The first item on this SACD is the première recording ‘Cloud Slant’, a spectacular ‘Concerto for Orchestra ‘after Three Paintings by Helen Frankenthaler’ who died in 2011 and whose abstract expressionistic canvasses have inspired a number of the composer’s works. The paintings that provide the titles for the concerto’s three sections that are played without a break are ‘Blue Fall’, ‘Flood’ and ‘Cloud Slant’. Starting with a dazzling splash of orchestral colour (Fuchs describes it as an “aural frisson”) we begin a captivating journey through a work full of changing textures and lyrical lines in which the composer uses his orchestral palette with absolute mastery and considerable imagination to entrance any receptive listener. As the piece was written ‘for John Wilson and Sinfonia of London, in warm friendship’ it comes as no surprise that their performance is superb, with the players of the Sinfonia of London relishing all the virtuosic opportunities the music provides.

Equally imaginative is Fuchs’s ‘Concerto for C and Alto Flute and Orchestra’ whose title ‘Solitary the Thrush’ refers to lines from Walt Whitman’s' poem ‘When Lilacs Last in the Dooryard Bloom’d' written in memory of Abraham Lincoln.

Solitary the thrush,
The hermit withdrawn to himself, avoiding the settlements,
Sings by himself a song.
Song of the bleeding throat,
Death’s outlet song of life, (for well dear brother I know,
If thou wast not granted to sing thou would’st surely die.)

Though cast in one continuous movement this entrancing work breaks down into four contrasting sections in which the soloist alternates between the standard flute and the darker toned alto instrument. Adam Walker is a wonderful player and the combination of his peerless technique, finesse and exceptional virtuosity makes for a memorable account of this poignant concerto.

‘Pacific Visions’ is written for String Orchestra and was composed for Musique Sur La Mer Orchestras, Long Beach, California. Though lasting just over eight minutes it is an immensely appealing piece and given a winning performance here, thanks to both the players exuberant energy and the manner in which the wide soundstage and clarity of the vivid Chandos recording emphasises the interplay between the various string sections.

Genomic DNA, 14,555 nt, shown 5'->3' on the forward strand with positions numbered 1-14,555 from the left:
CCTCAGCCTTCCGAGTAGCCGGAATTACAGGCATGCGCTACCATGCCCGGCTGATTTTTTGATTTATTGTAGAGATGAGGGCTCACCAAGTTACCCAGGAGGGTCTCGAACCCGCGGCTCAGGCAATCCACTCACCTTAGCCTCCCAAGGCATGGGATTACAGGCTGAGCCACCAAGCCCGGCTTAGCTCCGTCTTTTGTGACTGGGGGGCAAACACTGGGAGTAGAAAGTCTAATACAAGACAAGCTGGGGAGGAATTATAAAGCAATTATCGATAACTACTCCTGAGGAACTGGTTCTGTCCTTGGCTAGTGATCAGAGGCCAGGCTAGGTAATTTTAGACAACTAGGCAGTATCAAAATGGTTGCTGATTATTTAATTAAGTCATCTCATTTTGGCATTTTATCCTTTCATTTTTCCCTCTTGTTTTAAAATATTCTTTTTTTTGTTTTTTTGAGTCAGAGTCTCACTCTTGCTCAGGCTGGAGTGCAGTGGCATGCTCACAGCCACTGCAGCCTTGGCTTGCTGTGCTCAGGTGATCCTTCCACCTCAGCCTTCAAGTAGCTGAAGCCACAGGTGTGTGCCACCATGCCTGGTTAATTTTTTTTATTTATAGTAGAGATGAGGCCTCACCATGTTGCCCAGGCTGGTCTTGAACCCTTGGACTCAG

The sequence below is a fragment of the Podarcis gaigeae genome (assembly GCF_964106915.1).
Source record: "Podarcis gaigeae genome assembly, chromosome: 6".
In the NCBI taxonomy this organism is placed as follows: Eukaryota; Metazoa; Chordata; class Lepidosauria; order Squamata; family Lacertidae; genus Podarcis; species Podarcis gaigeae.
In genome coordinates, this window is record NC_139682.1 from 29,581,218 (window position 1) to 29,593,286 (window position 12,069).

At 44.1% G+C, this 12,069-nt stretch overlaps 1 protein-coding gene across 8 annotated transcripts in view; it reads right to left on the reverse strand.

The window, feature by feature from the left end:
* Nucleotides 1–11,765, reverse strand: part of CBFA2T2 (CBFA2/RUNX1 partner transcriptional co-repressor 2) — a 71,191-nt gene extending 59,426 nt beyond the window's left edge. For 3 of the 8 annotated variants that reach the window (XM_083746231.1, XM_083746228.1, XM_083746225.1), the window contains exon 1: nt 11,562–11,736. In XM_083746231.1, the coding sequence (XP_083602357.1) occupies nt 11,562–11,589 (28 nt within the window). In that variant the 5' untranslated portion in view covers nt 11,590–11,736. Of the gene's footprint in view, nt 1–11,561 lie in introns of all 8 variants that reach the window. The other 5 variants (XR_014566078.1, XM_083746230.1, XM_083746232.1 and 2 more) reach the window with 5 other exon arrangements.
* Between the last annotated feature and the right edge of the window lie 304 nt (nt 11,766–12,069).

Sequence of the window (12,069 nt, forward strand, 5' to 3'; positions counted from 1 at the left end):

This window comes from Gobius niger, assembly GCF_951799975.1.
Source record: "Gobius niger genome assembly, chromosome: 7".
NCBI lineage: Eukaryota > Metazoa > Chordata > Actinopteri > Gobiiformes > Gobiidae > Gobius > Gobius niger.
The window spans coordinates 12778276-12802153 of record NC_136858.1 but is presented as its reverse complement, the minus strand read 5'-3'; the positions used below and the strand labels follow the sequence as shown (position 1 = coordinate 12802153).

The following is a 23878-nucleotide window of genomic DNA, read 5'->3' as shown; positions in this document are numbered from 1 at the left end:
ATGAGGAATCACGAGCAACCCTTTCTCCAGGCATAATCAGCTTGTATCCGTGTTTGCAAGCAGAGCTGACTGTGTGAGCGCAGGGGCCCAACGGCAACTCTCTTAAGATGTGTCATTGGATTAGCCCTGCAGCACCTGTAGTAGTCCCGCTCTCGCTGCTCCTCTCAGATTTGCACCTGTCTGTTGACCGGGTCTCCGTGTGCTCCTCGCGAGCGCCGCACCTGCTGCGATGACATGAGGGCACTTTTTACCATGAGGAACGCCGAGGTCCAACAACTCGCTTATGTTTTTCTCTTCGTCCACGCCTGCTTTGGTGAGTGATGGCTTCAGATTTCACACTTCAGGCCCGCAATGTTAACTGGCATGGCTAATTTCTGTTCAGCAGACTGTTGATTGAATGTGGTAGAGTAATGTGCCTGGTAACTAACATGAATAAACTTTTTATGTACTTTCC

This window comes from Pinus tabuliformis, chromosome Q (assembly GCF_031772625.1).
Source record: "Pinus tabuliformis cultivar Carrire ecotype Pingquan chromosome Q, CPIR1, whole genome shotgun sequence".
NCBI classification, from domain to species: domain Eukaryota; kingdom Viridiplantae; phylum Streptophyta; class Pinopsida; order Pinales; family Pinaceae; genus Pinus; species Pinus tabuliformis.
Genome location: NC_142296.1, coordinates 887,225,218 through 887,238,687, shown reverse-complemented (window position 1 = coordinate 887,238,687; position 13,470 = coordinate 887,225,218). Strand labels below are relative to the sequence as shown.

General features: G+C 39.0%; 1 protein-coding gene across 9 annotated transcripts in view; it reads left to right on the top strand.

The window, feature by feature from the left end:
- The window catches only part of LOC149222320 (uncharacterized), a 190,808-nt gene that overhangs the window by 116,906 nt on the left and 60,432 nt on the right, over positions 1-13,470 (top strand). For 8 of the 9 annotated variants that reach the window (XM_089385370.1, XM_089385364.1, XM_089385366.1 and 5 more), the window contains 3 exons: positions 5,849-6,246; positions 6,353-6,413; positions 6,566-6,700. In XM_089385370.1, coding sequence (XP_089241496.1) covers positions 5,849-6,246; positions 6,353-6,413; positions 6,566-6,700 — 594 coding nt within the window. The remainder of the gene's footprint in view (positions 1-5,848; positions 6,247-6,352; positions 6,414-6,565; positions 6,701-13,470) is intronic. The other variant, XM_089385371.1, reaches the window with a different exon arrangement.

The Poem for Orchestra ‘Quiet in the Land’, composed for the Phoenix Symphony Orchestra in 2017, opens in a pastoral mood with gorgeously lyrical writing. Gradually the mood darkens leading to the appearance of a dramatic and militaristic section with pounding drums and brass fanfares; a reference to the invasion of Iraq that had recently begun when the piece was first conceived in 2003 as a chamber work and before its recomposition for full orchestra. Eventually the tumult subsides, calm is restored and the Poem ends quietly, though not before distant echoes of war are heard once again. Fuchs has written that his music communicates emotions with clearly articulated gestures that can be understood on first hearing, and this is as true about this work as the other three on this compelling disc.

The Chandos team of Ralph Couzens (Recording engineer) and Brian Pidgeon (Producer) have worked their usual magic in the Church of St Augustine, Kilburn and given us a recording that is as well balanced and alive as is the splendid playing.

Without question, an enthusiastic recommendation is warranted.

Copyright © 2023 Graham Williams and HRAudio.net